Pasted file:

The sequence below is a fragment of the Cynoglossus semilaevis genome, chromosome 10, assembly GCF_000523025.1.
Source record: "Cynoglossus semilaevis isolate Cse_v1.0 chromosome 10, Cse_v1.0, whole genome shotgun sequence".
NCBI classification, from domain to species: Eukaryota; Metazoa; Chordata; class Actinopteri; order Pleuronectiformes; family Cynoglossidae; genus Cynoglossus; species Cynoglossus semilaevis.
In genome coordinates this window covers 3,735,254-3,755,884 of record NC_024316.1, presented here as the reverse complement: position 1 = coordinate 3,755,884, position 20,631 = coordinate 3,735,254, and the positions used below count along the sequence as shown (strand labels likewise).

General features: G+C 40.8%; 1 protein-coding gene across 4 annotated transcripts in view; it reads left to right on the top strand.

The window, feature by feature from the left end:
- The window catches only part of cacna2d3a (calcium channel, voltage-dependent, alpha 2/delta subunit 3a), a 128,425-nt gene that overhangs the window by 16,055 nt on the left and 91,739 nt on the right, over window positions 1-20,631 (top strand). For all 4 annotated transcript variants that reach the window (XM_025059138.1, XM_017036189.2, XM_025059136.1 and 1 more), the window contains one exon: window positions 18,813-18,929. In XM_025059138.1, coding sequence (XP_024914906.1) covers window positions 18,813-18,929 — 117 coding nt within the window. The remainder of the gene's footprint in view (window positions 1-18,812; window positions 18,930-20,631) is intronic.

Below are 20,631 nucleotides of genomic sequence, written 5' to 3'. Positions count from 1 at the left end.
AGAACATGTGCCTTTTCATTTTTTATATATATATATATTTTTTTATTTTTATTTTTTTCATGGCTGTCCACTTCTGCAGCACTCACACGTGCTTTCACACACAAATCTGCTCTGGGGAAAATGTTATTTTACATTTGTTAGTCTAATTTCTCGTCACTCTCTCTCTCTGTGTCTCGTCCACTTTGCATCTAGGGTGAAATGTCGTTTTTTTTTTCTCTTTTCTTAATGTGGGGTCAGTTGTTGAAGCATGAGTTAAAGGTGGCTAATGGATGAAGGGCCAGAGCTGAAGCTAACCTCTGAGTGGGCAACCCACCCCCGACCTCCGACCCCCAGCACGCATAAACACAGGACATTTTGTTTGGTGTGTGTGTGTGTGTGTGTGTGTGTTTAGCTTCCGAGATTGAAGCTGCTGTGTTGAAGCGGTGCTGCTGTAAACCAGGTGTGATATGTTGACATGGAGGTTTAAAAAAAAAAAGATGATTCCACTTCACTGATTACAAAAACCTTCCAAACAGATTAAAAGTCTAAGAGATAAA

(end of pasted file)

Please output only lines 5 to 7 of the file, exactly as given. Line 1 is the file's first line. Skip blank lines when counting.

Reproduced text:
General features: G+C 40.8%; 1 protein-coding gene across 4 annotated transcripts in view; it reads left to right on the top strand.

The window, feature by feature from the left end:
- The window catches only part of cacna2d3a (calcium channel, voltage-dependent, alpha 2/delta subunit 3a), a 128,425-nt gene that overhangs the window by 16,055 nt on the left and 91,739 nt on the right, over window positions 1-20,631 (top strand). For all 4 annotated transcript variants that reach the window (XM_025059138.1, XM_017036189.2, XM_025059136.1 and 1 more), the window contains one exon: window positions 18,813-18,929. In XM_025059138.1, coding sequence (XP_024914906.1) covers window positions 18,813-18,929 — 117 coding nt within the window. The remainder of the gene's footprint in view (window positions 1-18,812; window positions 18,930-20,631) is intronic.